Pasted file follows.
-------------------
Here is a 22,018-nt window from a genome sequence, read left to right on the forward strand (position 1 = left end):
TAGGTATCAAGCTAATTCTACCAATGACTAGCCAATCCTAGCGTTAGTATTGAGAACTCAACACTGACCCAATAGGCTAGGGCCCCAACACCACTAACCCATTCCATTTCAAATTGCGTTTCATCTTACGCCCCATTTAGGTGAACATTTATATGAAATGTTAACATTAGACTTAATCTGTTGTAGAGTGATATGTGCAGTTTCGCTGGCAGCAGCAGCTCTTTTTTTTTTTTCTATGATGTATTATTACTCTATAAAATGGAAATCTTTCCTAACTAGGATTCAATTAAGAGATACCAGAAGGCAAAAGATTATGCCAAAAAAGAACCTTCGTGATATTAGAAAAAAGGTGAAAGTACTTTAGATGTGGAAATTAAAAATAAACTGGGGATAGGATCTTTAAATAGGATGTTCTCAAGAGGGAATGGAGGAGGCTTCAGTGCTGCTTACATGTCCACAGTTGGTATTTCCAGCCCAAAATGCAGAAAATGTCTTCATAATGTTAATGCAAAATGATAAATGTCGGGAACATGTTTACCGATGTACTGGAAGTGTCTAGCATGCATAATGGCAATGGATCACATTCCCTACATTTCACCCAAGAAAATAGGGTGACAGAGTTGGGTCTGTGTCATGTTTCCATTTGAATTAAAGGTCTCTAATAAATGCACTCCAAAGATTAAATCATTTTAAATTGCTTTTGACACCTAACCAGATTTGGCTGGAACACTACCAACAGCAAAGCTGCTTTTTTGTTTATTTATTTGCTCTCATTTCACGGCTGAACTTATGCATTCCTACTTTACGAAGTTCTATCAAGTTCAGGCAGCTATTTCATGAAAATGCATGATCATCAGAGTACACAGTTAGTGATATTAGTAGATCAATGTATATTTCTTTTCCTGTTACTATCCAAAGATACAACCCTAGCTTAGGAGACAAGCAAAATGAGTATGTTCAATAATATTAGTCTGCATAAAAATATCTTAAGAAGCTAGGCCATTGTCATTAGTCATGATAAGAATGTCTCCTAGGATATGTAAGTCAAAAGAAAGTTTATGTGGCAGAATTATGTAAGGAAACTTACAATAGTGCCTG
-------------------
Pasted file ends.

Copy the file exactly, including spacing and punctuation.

Here is a 22,018-nt window from a genome sequence, read left to right on the forward strand (position 1 = left end):
TAGGTATCAAGCTAATTCTACCAATGACTAGCCAATCCTAGCGTTAGTATTGAGAACTCAACACTGACCCAATAGGCTAGGGCCCCAACACCACTAACCCATTCCATTTCAAATTGCGTTTCATCTTACGCCCCATTTAGGTGAACATTTATATGAAATGTTAACATTAGACTTAATCTGTTGTAGAGTGATATGTGCAGTTTCGCTGGCAGCAGCAGCTCTTTTTTTTTTTTCTATGATGTATTATTACTCTATAAAATGGAAATCTTTCCTAACTAGGATTCAATTAAGAGATACCAGAAGGCAAAAGATTATGCCAAAAAAGAACCTTCGTGATATTAGAAAAAAGGTGAAAGTACTTTAGATGTGGAAATTAAAAATAAACTGGGGATAGGATCTTTAAATAGGATGTTCTCAAGAGGGAATGGAGGAGGCTTCAGTGCTGCTTACATGTCCACAGTTGGTATTTCCAGCCCAAAATGCAGAAAATGTCTTCATAATGTTAATGCAAAATGATAAATGTCGGGAACATGTTTACCGATGTACTGGAAGTGTCTAGCATGCATAATGGCAATGGATCACATTCCCTACATTTCACCCAAGAAAATAGGGTGACAGAGTTGGGTCTGTGTCATGTTTCCATTTGAATTAAAGGTCTCTAATAAATGCACTCCAAAGATTAAATCATTTTAAATTGCTTTTGACACCTAACCAGATTTGGCTGGAACACTACCAACAGCAAAGCTGCTTTTTTGTTTATTTATTTGCTCTCATTTCACGGCTGAACTTATGCATTCCTACTTTACGAAGTTCTATCAAGTTCAGGCAGCTATTTCATGAAAATGCATGATCATCAGAGTACACAGTTAGTGATATTAGTAGATCAATGTATATTTCTTTTCCTGTTACTATCCAAAGATACAACCCTAGCTTAGGAGACAAGCAAAATGAGTATGTTCAATAATATTAGTCTGCATAAAAATATCTTAAGAAGCTAGGCCATTGTCATTAGTCATGATAAGAATGTCTCCTAGGATATGTAAGTCAAAAGAAAGTTTATGTGGCAGAATTATGTAAGGAAACTTACAATAGTGCCTG